Wednesday, September 06, 2006

All around the equity ladder
The FB chased the HELOC

The broker thought ’twas all in fun.
Pop! goes the loan rate!

A penney for a pergraniteel top,
A penney for a bidet.
That’s the way the money goes.
Pop! see equity fly away.

Up and down the City Road,
In and out of the marketplace,
That’s the way the money goes.
Pop! goes the tax base.

Half a pound of tuppenney Pergo,
Half a pound of Pella,
Mix it up and make the flip go,
Pop! goes the FB fella.

What's truly amazing is that the 16th century original warned of the dangers of pawning ones' assets for prolifigate spending habits.


Anonymous said...

Hilarious palimpsest on the old rhyme! I've been scouring things here for a bit, and am relieved to discover that "I'm not the only one out here."

I have a general comment about my situation. My new wife and I have been keeping eyes out for a new home, but we have decided to wait and watch. One good reason, from your location? There is a 1200 sq ft 2 bd 1 ba Spanish SFR in a good part of Glendale. Small but feasible. There was a sale in 1997 at $236K, another in 2001 for $315, and now the asking is about $650K. Looking at something like R. Shiller's housing price graph from the NYT:

...I did the following. If you put the $236K figure on the graph at 1997 and extrapolate, the $315K does line up well at the 2001 point. But, if we use the graph to estimate the price in 2006, it ought to come up in the range of $450K, $200K less than the current asking! And that bit of guestimation does not even question the sustainability of the current boom's sharpness. It's hard to believe that the post-2001 spike in the graph cannot have a downslope somewhere. If we postulate that 2001 should have been near a historical peak, assume that prices should have stayed flat excluding inflation, the extrapolated $315K price should be about $375K in 2006.

So I wonder what to think. It looks like the new "mean" or 100 mark since 1945 should linger around 110 on the graph. Will the new mean for fifty years be at 150? 180? 120? All I know is I'm glad we have my wife's condo in the low 200s on a mid fives 30 year fixed. And no HELOC. Where do people think money will come from if you're living with something adjustable on a no-money down so-and-so with over half your income going just to housing? How has this lasted so long in SoCal?


Rob Dawg said...

Excellent comments/observations. In neighboring Ventura county things have risen even more.

I'd say 1997-98 will be the new mean reversion benchmark. 1994-95 was the overshoot from the early 90s SoCal aerospace crash. That said, the Schiller Curve is a bit misleading because of inflation and changes in the size and components of the median house. Annual inflation compunds just like other things so a straight line from the late 80s isn't justified. I'd say your $375 is spot on for a reversion to the mean BUT in order to revert to the mean it is necessary to overcorrect. Calling the top was easy, the bottom will be harder.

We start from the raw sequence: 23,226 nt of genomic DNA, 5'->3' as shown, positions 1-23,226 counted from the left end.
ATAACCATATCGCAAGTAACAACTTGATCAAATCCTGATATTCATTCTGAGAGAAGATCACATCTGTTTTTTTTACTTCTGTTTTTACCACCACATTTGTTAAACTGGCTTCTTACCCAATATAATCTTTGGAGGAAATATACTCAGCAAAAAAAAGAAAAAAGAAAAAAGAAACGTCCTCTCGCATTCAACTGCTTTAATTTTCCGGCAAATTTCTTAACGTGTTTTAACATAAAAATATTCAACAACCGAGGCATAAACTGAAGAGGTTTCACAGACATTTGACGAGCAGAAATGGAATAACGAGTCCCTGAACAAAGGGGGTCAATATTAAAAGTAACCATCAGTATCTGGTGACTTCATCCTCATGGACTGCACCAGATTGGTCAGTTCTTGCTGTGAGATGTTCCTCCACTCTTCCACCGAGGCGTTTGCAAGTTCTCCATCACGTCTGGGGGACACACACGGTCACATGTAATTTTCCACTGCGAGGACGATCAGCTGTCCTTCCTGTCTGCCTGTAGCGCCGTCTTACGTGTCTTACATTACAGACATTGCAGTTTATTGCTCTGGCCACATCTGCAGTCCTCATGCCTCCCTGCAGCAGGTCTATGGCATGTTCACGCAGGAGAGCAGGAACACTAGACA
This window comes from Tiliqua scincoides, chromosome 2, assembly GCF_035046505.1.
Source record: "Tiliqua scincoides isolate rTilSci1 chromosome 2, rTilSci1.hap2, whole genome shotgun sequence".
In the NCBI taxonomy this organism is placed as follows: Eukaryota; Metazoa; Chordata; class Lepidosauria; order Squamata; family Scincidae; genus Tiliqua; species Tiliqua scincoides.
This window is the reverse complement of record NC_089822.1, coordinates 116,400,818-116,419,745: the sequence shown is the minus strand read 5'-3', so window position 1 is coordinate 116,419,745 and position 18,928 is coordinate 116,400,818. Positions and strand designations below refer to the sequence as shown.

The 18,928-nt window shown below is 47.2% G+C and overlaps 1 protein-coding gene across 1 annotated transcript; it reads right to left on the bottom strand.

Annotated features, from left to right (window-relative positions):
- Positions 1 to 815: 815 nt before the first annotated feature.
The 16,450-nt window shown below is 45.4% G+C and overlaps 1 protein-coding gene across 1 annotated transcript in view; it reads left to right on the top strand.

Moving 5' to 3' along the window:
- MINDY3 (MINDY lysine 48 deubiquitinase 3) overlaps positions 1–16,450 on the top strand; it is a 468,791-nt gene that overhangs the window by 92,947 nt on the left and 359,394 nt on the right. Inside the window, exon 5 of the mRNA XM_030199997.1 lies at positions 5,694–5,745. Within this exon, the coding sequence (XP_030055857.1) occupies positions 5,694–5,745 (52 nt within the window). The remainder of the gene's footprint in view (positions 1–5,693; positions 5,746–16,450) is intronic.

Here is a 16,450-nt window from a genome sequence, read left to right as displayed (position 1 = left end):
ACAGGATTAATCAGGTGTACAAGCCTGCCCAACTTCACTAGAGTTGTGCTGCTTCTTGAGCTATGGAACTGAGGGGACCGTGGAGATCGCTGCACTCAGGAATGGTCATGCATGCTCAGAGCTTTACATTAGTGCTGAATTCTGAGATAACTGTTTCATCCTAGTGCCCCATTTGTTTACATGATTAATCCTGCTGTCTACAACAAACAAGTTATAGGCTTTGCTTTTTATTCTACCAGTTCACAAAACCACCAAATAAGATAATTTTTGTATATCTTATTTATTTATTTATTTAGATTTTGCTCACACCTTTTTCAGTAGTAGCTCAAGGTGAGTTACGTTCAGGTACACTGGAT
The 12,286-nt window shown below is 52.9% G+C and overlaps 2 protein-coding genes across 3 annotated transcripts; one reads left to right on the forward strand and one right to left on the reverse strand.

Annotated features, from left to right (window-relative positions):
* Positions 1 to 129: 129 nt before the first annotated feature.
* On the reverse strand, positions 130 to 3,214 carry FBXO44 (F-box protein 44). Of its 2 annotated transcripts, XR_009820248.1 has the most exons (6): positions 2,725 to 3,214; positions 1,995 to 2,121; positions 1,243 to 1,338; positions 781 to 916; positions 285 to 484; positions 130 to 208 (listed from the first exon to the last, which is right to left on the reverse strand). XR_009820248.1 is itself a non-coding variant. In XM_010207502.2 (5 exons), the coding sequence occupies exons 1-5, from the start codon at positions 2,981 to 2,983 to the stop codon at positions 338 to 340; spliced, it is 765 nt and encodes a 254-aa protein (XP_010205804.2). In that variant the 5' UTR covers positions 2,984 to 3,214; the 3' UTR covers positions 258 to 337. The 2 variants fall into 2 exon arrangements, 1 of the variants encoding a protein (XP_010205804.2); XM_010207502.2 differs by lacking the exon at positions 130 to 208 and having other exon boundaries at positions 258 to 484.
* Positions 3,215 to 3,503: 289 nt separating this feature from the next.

California is about to hit an event horizon. The level of taxation and changing demographics are about to flip the State. They've been boiling the frog for a very long time; the rich and upper middle classes. They and their equity are fleeing a repressive, confiscatory unrepresentative system seemingly bent on self-destruction.

That's the "risk" we California die-hards face. The "solution" may very well be to lower everyone's QoL in order to help those less prepared. I think places especially like Glendale will be targeted. Not quite independent enough to assert local values, too subject to State and County policies. LA County is likely to let Palmcaster "twist in the wind" while agressively pursuing questionable urban planning experiments just right to "revitalize" places like Glendale.

Hey, anyone who uses words like palimpsest can post here anytime.

Anonymous said...

Always happy to share some vocabulary! I can name other good words such as "temperance," "circumspection," and "prudence." They seem to be antonyms to the words "real estate" in SoCal for the last half dozen years. If something like the property I discussed did show up close to $375K or even $400K, I would seriously consider it... but only because I would be planning on putting at least 50% cash down and a conforming conventional loan. Do more than one out of ten people even put any cash down these days? What I can't fathom is how recent buyers (the last 3 or so years) can maintain the cash flow. Even with teaser rates, on many LA houses in Glendale or Mid-Wilshire common prices upwards of $1M generate such huge property taxes that my wallet starts wiggling in abbatoir terror as if the leather were still attached to the cow.

In my current area (Wilshire/Fairfax), most desirable houses start over $1.1M, and that is for something like a nicer Spanish but less than 1500 sq ft, no more than 3 bd, and you are wedged next to your neighbor like a chuckawalla in a crevice. If some hypothetical lender gave me an impossible 30 fixed year loan at 2%, with 0% down (using the absurd to demonstrate, of course), the PIT would still exceed $4500 per month! Let's call the mortgage deduction a wash if we disregard maintenance, insurance and increased utility bills. Considering that such a loan doesn't occur even on this credit-drunk planet, and that a vaguely realistic 6.5% rate would add nearly $2500 to the bill, I must conclude that either I am the most underpaid man in 90036, or there is some sort of powerful Jedi Mind Trick going on here.